Fantastic Flavors - How to Infuse Spirits
Alcohol is much more effective at extracting aromatic compounds than water and has been the primary method for creating medicines, perfumes and beverages for centuries. In fact, the practice of infusing of alcohol with herbs, spices, nuts, roots and bark dates back to early civilization.
When we look at today’s alcoholic beverages, virtually every category, from gin to tequila, uses infusion to create a more complex final product, and this practice has transitioned into the bartender’s creative mindset. The methods of infusion have become more advanced in recent years but each one, when used correctly, can create innovative flavor combinations and produce a huge variety of homemade spirits and liqueurs. Here are a few common methods in order of complexity
One of the easiest methods is to simply immerse the ingredients in your chosen spirit, known as maceration. This is a very simple process that can be done in a bar, using nothing more than a few glass jars and a whole lot of patience. Over time, the alcohol will slowly absorb the aromatic compounds of the ingredients. The beauty of maceration is that it is done at room temperature, so it can be used to extract flavors from delicate fruits and flowers without breaking down or ‘stewing’ them.
British Summer Gin Liqueur
- 23.6 oz. TANQUERAY LONDON DRY GIN
- 300g Ripe strawberries
- 100g Sugar
Take 23.6 oz. of gin and add to a jar
Quarter 300g of ripe strawberries and 100g sugar.
Add to the jar and allow to macerate in the gin for 1-2 weeks.
Fine strain the infused liquid through a cloth
Add a tablespoon of darjeeling tea to the strawberry gin and cold infuse (refrigerate) overnight
Fine strain through a cloth and bottle
Sous-vide, or ‘under vacuum’ is a technique that has become increasingly popular amongst bartenders as it can quickly produce high-quality infusions at a relatively low cost. Foods and liquids are placed in a package (typically a canning jar or a zip-lock plastic bag) and the air is then removed. The sealed package is immersed in a water bath or container kept at a precise temperature. The increased temperature at which the infusion takes place increase the rate of flavor extraction, so bartenders can have infusions ready within a matter of hours.
Peach & Tarragon Whisky
- 23.6 oz. JOHNNIE WALKER Black Label
- 3 Sprigs of tarragon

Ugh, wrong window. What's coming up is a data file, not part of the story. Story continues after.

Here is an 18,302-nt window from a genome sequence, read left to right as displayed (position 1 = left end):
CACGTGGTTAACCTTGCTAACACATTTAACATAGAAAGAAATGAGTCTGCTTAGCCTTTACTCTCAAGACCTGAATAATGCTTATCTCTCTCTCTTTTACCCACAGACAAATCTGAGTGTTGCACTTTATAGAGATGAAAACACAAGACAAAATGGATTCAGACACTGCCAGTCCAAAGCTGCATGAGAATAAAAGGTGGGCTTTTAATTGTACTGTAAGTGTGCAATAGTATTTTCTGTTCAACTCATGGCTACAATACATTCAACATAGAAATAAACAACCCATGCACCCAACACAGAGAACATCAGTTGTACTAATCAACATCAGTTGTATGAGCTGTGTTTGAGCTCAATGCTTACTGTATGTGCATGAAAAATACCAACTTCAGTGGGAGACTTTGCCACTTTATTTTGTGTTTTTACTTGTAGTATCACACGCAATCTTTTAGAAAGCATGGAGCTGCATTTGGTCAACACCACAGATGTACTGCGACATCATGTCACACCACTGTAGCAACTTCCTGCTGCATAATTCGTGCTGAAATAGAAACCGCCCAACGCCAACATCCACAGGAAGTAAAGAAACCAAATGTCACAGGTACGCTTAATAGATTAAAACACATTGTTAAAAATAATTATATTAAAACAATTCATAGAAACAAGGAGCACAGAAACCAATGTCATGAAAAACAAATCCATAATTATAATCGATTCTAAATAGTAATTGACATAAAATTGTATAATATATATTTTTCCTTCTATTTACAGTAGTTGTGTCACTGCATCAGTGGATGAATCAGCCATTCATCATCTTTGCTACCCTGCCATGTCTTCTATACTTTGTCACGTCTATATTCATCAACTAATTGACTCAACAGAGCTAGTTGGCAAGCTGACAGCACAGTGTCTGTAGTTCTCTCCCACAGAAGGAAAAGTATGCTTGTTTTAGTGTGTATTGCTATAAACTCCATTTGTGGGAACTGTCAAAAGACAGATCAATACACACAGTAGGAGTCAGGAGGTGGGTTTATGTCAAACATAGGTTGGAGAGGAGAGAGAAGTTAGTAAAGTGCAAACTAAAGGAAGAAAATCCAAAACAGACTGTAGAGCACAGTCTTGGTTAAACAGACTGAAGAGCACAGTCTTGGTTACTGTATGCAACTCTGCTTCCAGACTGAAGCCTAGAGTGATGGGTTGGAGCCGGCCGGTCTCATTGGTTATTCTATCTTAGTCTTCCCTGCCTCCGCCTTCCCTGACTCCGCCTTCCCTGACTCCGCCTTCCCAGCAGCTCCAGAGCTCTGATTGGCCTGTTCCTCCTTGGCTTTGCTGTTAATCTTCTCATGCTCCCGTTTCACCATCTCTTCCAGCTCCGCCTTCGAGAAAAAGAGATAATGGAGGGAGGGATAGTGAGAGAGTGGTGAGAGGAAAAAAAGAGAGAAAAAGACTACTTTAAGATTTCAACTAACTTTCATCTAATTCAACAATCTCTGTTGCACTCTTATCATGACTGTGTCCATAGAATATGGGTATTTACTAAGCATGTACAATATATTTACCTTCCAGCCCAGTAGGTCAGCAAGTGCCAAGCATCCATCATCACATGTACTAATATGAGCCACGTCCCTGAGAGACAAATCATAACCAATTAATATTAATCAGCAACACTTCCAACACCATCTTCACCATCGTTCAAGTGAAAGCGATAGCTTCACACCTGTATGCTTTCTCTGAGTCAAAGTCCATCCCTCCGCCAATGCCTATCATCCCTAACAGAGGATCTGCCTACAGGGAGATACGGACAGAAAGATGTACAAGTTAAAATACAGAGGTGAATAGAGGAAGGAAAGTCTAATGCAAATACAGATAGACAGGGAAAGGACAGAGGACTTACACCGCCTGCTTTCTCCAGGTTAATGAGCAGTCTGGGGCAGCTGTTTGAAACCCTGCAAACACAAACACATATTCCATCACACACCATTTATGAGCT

- 6 Ripe peaches
Set the sous-vide circulator to 40c and allow to reach temperature.
Whilst the sous-vide bath is warming, chop 6 ripe peaches and add these to 700ml of whisky in a vacuum bag.
Add to the bag 3 sprigs of tarragon and seal. Note that if a vacuum sealer is unavailable, ziplock food bags will work just as well. Try to remove as much air from the bag as possible.
Add the sealed bag to the sous vide bath and cook for 3 hours.
Remove from the bath and fine strain through a cloth before bottling and cooling.
Refrigerated, the infusion will last six months or more.
Advanced: Nitrogen Cavitation
Nitrogen cavitation or ‘flash infusion’ uses pressure to extract flavor from ingredients. The principle is that by applying pressure to a maceration of alcohol and your chosen fruits or spices, liquid is forced into the cavities of the ingredients, increasing the surface area and therefore increasing the rate of infusion. This method is a great compromise between maceration and sous-vide as it’s quick and it also works at room temperature, making it suitable for more delicate ingredients. Nitrogen cavitation is best used to extract aromatics and spices from roots such as ginger, cacao or chillies. This can be done by using an ISI cream whipper and nitrous oxide canisters
Recipe: Black Forest Vodka
- 16.9 oz. SMIRNOFF NO. 21 VODKA
- 200g Raw cocao
- 150g Deseeded and chopped sour cherries
Add 16.9 oz. of SMIRNOFF NO.21 VODKA to an ISI cream whipper.
To this add 200g raw cacao nibs and 150g deseeded and chopped sour cherries.
Close the ISI and charge with a nitrous oxide canister. Shake vigorously.
Allow to rest for 10-20 minutes. Note: to speed up the process you may sit this is a sous vide water batch at 30c for a shorter period. This will however change the end product.
Ensuring that the canister is held upright, expel the gas from inside rapidly. It may help to cover the nozzle with a towel to avoid spillage.
Open the canister and fine strain through a cloth bottle.
One step further
The infused spirits mentioned can be enjoyed neat or added to cocktails for an innovative twist on classics, such the Moscow Mule. Try adding 50ml of Black Forest Vodka to a highball and top with ginger beer. Finish with an orange wedge to create a complex, delicious twist.Play around with different flavor combinations, explore and experiment – there is a world of ingredients out there just waiting to be infused!
(*One standard drink contains 0.6 fluid ounces of alcohol)